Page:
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Re: [mythsoc] Yet another HP article

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  • David S. Bratman
    ... Unfortunately it doesn t hold up to that arresting beginning. First off, he appears to believe that Tolkien s model of sub-creation requires an obviously
    Message 1 of 2 , Mar 29, 2001
      At 12:10 PM 3/29/2001 , Matt Winslow wrote:

      >For the few who have not become tired of articles discussing Harry
      >Potter, here's one that starts out well:

      Unfortunately it doesn't hold up to that arresting beginning.

      First off, he appears to believe that Tolkien's model of sub-creation
      requires an obviously "separate mythical world apart from our reality",
      which Harry Potter's world is not, therefore it is not only inappropriate
      to compare it to LOTR, he says that it's somehow deficient thereby ("the
      nub of what's the matter with Harry"). Which amounts to criticizing the
      Potter series for not being something it's not trying to be.

      And if a sub-creation has to be a separate world, so much for the
      sub-creational excellences of Charles Williams and a whole raft of
      contemporary fantasists, then (including half the work of this year's
      Mythcon GoH, Peter Beagle). And most fairy-stories, which feature everyday
      people and settings of the times and places they were written.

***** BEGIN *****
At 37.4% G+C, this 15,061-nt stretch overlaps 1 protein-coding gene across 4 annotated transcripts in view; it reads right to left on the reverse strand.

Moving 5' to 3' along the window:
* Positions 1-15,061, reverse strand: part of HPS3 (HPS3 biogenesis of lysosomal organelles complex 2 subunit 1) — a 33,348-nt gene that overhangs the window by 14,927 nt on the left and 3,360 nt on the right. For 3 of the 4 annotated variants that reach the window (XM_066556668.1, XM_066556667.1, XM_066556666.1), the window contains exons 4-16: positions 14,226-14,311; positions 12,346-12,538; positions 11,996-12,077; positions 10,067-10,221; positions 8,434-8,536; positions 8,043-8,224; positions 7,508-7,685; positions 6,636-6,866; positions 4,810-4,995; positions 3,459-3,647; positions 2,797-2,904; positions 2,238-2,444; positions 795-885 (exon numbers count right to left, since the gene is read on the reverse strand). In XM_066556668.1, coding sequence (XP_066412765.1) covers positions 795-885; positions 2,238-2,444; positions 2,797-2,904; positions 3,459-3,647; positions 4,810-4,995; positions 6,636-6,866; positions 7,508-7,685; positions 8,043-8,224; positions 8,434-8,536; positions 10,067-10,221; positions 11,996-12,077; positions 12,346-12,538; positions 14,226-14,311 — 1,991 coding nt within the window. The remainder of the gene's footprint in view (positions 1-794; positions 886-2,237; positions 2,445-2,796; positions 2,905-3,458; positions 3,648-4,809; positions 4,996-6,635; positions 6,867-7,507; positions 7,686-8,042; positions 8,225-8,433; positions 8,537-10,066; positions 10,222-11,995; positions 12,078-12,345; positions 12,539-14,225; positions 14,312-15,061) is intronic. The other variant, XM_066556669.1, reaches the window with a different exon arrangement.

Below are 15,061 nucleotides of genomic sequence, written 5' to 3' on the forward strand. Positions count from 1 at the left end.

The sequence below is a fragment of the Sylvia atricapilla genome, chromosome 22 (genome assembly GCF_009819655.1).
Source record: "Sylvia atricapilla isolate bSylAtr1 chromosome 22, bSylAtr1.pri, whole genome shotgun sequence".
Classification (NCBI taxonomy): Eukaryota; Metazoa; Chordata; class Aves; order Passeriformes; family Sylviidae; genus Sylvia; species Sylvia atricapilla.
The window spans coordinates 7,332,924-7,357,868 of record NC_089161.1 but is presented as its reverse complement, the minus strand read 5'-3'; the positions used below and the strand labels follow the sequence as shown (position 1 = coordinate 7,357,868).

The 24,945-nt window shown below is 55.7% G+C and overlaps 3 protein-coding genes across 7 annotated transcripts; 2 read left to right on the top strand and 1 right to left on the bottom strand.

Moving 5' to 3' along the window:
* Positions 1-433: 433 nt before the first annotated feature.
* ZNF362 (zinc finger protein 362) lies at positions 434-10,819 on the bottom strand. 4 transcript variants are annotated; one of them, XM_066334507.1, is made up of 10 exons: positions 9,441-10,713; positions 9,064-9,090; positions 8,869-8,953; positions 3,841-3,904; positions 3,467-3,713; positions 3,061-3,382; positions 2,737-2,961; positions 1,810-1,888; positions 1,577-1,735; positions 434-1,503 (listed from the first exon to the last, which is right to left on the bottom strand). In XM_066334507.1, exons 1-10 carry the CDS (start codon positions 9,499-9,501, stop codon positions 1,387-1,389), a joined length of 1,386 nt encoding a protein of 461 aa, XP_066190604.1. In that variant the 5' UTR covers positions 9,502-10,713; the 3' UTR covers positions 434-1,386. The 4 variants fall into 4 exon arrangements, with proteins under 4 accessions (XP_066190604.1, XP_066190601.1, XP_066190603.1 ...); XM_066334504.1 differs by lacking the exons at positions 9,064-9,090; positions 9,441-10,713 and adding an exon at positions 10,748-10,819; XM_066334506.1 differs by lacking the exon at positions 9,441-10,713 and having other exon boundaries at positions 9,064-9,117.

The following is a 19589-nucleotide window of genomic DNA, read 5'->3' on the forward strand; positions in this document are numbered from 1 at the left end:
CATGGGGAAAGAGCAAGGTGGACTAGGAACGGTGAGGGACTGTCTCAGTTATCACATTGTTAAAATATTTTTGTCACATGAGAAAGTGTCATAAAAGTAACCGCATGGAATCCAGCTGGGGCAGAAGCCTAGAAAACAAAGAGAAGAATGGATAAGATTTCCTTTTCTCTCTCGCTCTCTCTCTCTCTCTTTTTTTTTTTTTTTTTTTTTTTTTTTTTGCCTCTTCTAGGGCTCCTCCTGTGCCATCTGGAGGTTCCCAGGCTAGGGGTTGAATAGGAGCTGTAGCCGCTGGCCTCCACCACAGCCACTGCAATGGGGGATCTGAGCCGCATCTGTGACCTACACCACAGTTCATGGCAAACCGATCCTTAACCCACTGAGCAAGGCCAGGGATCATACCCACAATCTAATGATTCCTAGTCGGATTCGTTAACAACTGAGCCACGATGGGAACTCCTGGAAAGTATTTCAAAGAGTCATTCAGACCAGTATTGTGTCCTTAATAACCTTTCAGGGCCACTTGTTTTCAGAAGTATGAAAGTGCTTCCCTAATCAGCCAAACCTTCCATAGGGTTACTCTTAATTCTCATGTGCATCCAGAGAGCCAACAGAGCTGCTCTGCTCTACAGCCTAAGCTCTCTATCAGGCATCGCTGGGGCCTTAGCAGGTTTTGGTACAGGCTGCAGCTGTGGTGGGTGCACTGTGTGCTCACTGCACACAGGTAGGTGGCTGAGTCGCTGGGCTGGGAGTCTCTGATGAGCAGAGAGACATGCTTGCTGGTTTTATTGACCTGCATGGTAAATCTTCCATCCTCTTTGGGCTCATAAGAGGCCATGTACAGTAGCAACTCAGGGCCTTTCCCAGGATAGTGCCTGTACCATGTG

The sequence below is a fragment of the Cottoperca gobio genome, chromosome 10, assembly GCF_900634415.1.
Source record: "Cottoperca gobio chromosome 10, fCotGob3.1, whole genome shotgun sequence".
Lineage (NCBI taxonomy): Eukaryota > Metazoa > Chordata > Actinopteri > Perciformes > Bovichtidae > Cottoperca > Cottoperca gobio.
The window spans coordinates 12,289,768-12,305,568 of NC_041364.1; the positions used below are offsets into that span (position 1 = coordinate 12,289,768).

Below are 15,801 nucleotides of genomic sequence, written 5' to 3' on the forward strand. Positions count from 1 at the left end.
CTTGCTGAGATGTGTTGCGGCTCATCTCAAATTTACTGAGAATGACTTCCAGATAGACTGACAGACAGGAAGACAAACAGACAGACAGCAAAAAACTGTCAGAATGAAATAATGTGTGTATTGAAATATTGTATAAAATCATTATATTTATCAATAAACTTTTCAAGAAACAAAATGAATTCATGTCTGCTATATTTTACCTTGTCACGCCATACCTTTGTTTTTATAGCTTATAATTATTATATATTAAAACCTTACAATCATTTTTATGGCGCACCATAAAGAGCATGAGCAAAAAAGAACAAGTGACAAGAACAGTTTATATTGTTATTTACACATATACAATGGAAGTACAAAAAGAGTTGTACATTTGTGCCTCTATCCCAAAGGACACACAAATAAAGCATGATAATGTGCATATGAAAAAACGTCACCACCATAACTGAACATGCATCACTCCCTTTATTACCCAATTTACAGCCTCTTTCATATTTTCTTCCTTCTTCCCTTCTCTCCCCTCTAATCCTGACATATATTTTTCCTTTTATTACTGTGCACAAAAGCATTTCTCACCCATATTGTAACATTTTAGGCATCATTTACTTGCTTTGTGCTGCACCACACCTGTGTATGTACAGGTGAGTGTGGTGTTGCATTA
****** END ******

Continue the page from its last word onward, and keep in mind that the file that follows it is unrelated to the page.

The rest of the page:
He also states that LOTR "takes place in a world called Middle-Earth," as
      if it were a different planet. It is not. It's essential to the success
      of Tolkien's sub-creation that Middle-earth (small "e", if you're going to
      present yourself as a Tolkien expert) be perceived as the mythical past of
      _our_ world.

      Second, while he is excellent in observing the moral basis behind Tolkien's
      writing, he is blind to that behind Rowling's and even scorns what he does
      see. True, Rowling isn't in Tolkien's league in a sense of sorrowfulness
      and loss (but why should she evoke identical emotions to Tolkien's? She's
      writing a different story), but to the final question - would Harry and his
      pals sacrifice anything for conscience and duty? - I think they not only
      would, they already have.

      Thirdly, he keeps calling LOTR a trilogy. Not very important, but it does
      show one matter where he doesn't know what he's talking about.

      David Bratman
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